Should a Fish Tank Heater be Hot to Touch?
A fish tank heater uses electricity to heat the water in your tank. The electrical part that heats the water is encased in a glass tube, then covered with a plastic casing. This casing protects the fish from burning themselves on the glass tube. The glass tube keeps the electricity part away from the water, as the two definitely do not mix!
Your water heater should not be too hot to touch, due to the plastic casing that surrounds it that protects the fish. If it is too hot to touch, contact the manufacturer for advice. If it is too hot for you to touch, it will be extremely dangerous for your fish.
I have found this really interesting video made by Aquarium Co-op about aquarium heaters. They have some really good tips on how to prolong the life of your fish tank heater.
If you haven’t already heard of these guys, they are very informative. I listen to their podcast a lot.
What to do if the Fish Tank Water Feels Cold.
As with if your tank water gets too hot, if your tank water gets too cold, this can also be a problem for your fish.
If your tank water feels cold, check that your heater is working correctly. Use a thermometer to confirm that the temperature displayed on your heater is correct.
If you heater is working, don’t panic. If it is a hot day and you put your hand in the water, it is going to feel colder, as the temperature in the room is warmer.
Where have your hands been just before you touched the water? If, like me, you wash your hands before putting them in the water, if you have used hot water, the fish tank water is going to feel cooler as they temperature of your hands will have risen whilst washing them.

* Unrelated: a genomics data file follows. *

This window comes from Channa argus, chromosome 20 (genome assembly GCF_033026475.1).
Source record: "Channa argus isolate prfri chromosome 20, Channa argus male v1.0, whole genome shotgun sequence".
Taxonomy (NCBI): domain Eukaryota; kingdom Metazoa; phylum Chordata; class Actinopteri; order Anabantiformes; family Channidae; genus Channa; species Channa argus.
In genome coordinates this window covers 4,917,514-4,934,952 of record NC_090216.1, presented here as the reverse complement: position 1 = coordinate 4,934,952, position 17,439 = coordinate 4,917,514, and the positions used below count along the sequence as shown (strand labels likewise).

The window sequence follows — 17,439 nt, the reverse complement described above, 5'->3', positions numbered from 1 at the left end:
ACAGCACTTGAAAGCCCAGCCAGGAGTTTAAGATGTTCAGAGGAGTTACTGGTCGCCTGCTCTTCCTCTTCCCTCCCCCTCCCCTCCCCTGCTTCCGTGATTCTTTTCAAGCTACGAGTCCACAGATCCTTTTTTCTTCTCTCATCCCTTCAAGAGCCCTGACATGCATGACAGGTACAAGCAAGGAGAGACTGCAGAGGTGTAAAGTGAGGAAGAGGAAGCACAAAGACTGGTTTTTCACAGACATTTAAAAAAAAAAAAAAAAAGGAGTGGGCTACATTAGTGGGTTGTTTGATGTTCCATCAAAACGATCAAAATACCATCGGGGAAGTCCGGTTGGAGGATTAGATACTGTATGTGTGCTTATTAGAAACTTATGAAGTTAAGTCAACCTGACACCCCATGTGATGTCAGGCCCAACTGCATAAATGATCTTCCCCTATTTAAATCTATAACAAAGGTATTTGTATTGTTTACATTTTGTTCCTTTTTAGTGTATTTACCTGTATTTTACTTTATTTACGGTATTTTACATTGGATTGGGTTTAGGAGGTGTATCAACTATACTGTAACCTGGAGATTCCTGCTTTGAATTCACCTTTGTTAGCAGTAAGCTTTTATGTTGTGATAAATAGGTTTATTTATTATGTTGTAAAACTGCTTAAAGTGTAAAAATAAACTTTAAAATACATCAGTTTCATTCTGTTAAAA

If, after checking your heater, and then double checking with your thermometer, you realise that your heater isn’t working properly, you will need to take action.
Double check that the plug hasn’t somehow come out of the socket at all, and that the heater is switched on.
If it is definitely broken, switch it off and take it out of the water. Don’t try and switch it on out of the water while it is still wet or you could end up broken as well.
Your main concern is to not let the temperature of your water drop too low that it affects the health of your fish. When the water is too cold, they will stop moving around.
If you don’t have a spare heater, get a new one ordered or bought immediately.
Try and keep the tank warm by wrapping it in bubble wrap or towels. Bubble wrap is better because you will still be able to see the fish.
If you have a large tank that is understocked, it may be better for you to move them to something smaller, where it is easier to control the water temperature, whether that be a quarantine tank (if you have one), or a bucket.
Don’t forget that when your new heater arrives, it can take a day or 2 to get the tank water to the correct temperature, so you may need to keep the tank still covered at first.
Can Tropical Fish Survive Without a Heater?
A Guide to Fish Tank Thermometers
Can Tropical Fish Survive Without a Heater?
Tropical fish water in your tank should be within a set range. As long as it is within that range, it is perfect for your fish. It may not feel warm to us humans, but this can be due to a number of factors, such as the temperature in the room the tank is in.
Always use a thermometer to double check the water temperature if you are ever in doubt.
It is better to be safe than sorry.